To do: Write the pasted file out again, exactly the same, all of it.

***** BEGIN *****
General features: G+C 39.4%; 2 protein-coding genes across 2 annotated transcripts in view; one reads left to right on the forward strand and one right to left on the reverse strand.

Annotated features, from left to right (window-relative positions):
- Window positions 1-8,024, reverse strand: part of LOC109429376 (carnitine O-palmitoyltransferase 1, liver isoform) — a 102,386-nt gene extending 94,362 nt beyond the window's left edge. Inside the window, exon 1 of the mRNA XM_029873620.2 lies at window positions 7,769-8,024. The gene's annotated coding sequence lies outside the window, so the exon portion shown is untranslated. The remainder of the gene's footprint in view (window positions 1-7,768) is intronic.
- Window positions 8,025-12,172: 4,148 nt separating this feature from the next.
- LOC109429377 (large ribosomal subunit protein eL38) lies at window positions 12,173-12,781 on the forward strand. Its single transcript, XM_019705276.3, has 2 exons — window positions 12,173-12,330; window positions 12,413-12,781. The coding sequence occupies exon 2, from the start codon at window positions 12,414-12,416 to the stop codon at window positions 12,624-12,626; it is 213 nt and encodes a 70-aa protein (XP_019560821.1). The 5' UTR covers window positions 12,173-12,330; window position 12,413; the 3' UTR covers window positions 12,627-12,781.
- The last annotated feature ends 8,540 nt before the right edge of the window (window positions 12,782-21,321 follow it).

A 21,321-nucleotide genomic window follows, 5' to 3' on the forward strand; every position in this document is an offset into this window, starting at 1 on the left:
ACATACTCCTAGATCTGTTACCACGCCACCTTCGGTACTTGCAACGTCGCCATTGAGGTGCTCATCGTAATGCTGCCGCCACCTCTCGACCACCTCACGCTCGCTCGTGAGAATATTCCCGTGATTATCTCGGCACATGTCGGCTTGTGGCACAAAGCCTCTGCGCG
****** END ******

General features: G+C 39.4%; 2 protein-coding genes across 2 annotated transcripts in view; one reads left to right on the forward strand and one right to left on the reverse strand.

Annotated features, from left to right (window-relative positions):
- Window positions 1-8,024, reverse strand: part of LOC109429376 (carnitine O-palmitoyltransferase 1, liver isoform) — a 102,386-nt gene extending 94,362 nt beyond the window's left edge. Inside the window, exon 1 of the mRNA XM_029873620.2 lies at window positions 7,769-8,024. The gene's annotated coding sequence lies outside the window, so the exon portion shown is untranslated. The remainder of the gene's footprint in view (window positions 1-7,768) is intronic.
- Window positions 8,025-12,172: 4,148 nt separating this feature from the next.
- LOC109429377 (large ribosomal subunit protein eL38) lies at window positions 12,173-12,781 on the forward strand. Its single transcript, XM_019705276.3, has 2 exons — window positions 12,173-12,330; window positions 12,413-12,781. The coding sequence occupies exon 2, from the start codon at window positions 12,414-12,416 to the stop codon at window positions 12,624-12,626; it is 213 nt and encodes a 70-aa protein (XP_019560821.1). The 5' UTR covers window positions 12,173-12,330; window position 12,413; the 3' UTR covers window positions 12,627-12,781.
- The last annotated feature ends 8,540 nt before the right edge of the window (window positions 12,782-21,321 follow it).

A 21,321-nucleotide genomic window follows, 5' to 3' on the forward strand; every position in this document is an offset into this window, starting at 1 on the left:
ACATACTCCTAGATCTGTTACCACGCCACCTTCGGTACTTGCAACGTCGCCATTGAGGTGCTCATCGTAATGCTGCCGCCACCTCTCGACCACCTCACGCTCGCTCGTGAGAATATTCCCGTGATTATCTCGGCACATGTCGGCTTGTGGCACAAAGCCTCTGCGCG